Do you like your coffee hot or cold? Believe it or not, your answer may reveal more about your personality than you realize.
A new study of 2,000 coffee drinkers in the United States found that those who prefer cold brew or iced coffee are more likely to travel and to be introverted. They are also more likely to prefer warm and sunny climates and binge-watch science fiction shows.
In contrast, hot coffee drinkers tend to be more extroverted and prefer comedies. They also like overcast weather and listen to musical artists like Taylor Swift.
The study also found that plant-based milk options like oat and almond milk are a must-have coffee ingredient for almost 40% of iced coffee drinkers. In contrast, nearly the same percentage (37%) of hot coffee drinkers would rather have traditional heavy cream added to their coffee.
For many, milk is a required ingredient. One in four coffee drinkers would rather go without their morning coffee if their favorite milk additive was unavailable.
But regardless of your preferred coffee temperature, most coffee drinkers need at least one cup of coffee in the morning to properly start their day. In fact, a similar study found that almost 90% of people believe their Cup O’ Joe in the morning helps them to think more positively.
And, there’s scientific evidence that helps back up that feeling.
Can coffee improve your life?
Caffeine, a common active component in coffee, has been shown to offer a wealth of benefits. It can help improve our focus and mental acuity because it is a natural stimulant. “Its main effect is on the central nervous system, where it can increase alertness and provide a needed boost when you are tired,” wrote Harvard.
Within an hour after drinking caffeinated coffee, your body is at its peak. With enough caffeine, your blood pressure may increase. Studies have shown that caffeine helps us concentrate. And, it can also help our physical endurance.
But, that doesn’t mean that caffeine is completely harmless, either.
There is such a thing as “too much caffeine”.
“People who have never had a heart attack or keep their blood pressure well-controlled should consume no more than 400 mg per day, which is the amount found in about four cups of coffee or up to 10 cups of black tea,” Harvard wrote.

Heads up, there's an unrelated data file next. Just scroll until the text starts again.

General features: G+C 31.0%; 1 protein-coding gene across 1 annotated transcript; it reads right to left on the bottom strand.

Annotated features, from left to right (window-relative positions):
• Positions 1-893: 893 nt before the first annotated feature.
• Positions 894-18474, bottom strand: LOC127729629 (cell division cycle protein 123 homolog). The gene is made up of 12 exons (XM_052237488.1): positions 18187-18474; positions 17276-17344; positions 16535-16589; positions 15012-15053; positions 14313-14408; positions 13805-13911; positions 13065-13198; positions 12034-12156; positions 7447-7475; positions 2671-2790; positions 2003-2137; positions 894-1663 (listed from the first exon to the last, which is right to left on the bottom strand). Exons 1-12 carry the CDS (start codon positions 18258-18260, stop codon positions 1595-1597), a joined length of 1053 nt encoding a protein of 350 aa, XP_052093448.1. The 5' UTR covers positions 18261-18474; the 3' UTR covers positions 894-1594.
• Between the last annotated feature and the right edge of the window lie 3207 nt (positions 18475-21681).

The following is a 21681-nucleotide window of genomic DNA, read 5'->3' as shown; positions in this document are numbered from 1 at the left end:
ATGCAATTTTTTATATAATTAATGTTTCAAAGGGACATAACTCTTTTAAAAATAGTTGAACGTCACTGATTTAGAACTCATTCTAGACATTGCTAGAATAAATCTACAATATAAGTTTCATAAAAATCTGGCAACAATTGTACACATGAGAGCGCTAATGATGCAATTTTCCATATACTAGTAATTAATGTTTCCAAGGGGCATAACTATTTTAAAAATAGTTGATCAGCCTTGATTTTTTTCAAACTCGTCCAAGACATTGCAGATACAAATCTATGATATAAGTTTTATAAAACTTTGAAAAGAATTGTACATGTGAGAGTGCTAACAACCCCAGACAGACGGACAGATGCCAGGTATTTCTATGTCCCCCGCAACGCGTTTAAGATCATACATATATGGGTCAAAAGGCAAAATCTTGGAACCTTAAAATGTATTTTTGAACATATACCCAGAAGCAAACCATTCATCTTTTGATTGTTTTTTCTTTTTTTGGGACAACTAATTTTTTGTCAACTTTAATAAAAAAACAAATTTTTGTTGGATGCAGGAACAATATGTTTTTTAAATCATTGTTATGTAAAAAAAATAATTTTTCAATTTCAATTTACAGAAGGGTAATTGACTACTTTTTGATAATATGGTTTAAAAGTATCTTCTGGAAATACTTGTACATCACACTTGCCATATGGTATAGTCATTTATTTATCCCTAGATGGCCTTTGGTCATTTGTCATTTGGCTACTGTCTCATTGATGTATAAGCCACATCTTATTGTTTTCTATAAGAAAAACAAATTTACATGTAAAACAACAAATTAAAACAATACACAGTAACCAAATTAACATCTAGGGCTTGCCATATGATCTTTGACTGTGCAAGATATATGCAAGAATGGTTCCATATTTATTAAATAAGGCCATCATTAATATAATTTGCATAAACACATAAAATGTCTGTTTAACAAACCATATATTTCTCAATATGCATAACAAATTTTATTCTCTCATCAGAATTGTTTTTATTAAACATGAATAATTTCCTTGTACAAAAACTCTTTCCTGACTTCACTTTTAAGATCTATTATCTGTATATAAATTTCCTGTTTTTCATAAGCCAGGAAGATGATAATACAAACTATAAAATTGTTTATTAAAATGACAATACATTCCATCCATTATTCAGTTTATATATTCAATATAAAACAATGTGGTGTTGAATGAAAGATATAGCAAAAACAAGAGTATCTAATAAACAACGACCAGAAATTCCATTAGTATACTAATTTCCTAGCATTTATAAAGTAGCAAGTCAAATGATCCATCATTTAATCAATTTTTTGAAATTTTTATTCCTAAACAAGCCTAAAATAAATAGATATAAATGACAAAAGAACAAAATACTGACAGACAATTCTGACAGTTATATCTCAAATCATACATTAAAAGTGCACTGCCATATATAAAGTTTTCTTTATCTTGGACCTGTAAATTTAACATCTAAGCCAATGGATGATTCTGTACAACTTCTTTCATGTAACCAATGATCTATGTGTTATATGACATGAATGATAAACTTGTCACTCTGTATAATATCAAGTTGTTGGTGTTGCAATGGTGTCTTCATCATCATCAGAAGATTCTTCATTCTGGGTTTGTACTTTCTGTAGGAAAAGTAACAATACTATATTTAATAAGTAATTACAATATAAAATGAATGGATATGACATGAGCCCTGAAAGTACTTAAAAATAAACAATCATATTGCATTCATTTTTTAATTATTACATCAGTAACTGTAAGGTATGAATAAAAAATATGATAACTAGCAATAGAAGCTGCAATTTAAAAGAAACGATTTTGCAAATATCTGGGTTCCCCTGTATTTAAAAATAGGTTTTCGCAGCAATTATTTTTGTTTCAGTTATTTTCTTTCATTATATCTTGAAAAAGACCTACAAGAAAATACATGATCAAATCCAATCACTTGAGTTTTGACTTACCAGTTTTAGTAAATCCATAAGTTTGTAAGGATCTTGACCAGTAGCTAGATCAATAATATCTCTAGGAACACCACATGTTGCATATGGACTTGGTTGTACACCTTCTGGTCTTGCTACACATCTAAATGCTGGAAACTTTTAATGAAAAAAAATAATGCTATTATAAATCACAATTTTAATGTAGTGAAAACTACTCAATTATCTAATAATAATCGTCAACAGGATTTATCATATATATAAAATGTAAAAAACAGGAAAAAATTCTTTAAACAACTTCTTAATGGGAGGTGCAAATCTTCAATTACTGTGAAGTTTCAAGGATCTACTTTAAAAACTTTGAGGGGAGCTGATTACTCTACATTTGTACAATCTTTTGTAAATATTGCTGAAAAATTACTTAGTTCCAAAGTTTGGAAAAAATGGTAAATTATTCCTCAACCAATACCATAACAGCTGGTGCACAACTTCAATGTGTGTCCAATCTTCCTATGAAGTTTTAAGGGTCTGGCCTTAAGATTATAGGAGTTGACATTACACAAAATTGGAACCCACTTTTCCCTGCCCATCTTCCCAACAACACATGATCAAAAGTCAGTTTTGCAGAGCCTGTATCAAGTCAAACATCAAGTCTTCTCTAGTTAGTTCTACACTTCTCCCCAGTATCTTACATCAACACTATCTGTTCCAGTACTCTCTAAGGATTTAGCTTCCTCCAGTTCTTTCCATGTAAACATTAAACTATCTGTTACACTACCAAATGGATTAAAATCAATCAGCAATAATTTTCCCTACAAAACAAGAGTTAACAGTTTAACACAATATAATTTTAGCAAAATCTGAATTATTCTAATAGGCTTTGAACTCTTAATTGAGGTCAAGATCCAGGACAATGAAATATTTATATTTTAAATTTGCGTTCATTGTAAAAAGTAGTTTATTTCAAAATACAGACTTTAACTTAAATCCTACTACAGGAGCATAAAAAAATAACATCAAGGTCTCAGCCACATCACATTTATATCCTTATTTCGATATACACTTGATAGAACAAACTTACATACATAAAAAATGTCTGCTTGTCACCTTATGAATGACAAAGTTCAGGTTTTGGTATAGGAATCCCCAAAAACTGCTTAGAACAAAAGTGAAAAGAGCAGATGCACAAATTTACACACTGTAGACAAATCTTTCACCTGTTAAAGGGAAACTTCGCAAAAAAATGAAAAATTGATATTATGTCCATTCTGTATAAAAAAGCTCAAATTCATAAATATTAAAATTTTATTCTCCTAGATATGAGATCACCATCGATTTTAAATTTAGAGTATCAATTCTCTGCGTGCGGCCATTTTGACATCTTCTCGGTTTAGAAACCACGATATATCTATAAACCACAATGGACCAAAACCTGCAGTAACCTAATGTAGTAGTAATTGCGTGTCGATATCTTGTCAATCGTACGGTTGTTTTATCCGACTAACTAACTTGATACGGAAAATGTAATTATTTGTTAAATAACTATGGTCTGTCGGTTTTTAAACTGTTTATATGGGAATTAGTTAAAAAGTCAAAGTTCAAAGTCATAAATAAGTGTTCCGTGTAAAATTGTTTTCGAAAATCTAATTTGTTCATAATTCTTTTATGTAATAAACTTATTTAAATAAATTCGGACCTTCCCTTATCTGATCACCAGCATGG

And, ditch the energy drinks. Research has revealed that some energy drinks can be dangerous to your cardiovascular system and very often contain a good amount of sugar. Coffee, on the other hand, is generally a healthy source of caffeine due to its disease-fighting antioxidants.
“Studies have shown that it may reduce cavities, boost athletic performance, improve moods, and stop headaches — not to mention reduce the risk of type 2 diabetes, colon cancer, liver cancer, gall stones, cirrhosis of the liver, and Parkinson’s diseases,” wrote WebMD.
Has the pandemic affected your coffee intake?
The original study of 2,000 coffee drinkers found that almost six in 10 coffee drinkers had their coffee consumption habits disrupted during the COVID-19 pandemic in ways that they did not expect. For instance, fewer people went out to their favorite local coffee shop.
Almost half tried to experiment with different types of coffee at home during the lockdowns. 42% tried to recreate their favorite coffee-shop coffees at home, including latte art and the recent Dalgona coffee trend, which involves whipping instant coffee powder with sugar and hot water to create a creamy topping that is added to hot or cold milk.
Cold coffee drinkers may have been more likely to experience “cabin fever” during the lockdown than hot coffee drinkers, which could be related to their natural propensity to travel.
And, the study found that hot coffee drinkers preferred good old-fashioned regular coffee while their cold coffee counterparts were more likely to add sweeteners to their coffees or prefer fancier options with flavorings and syrups.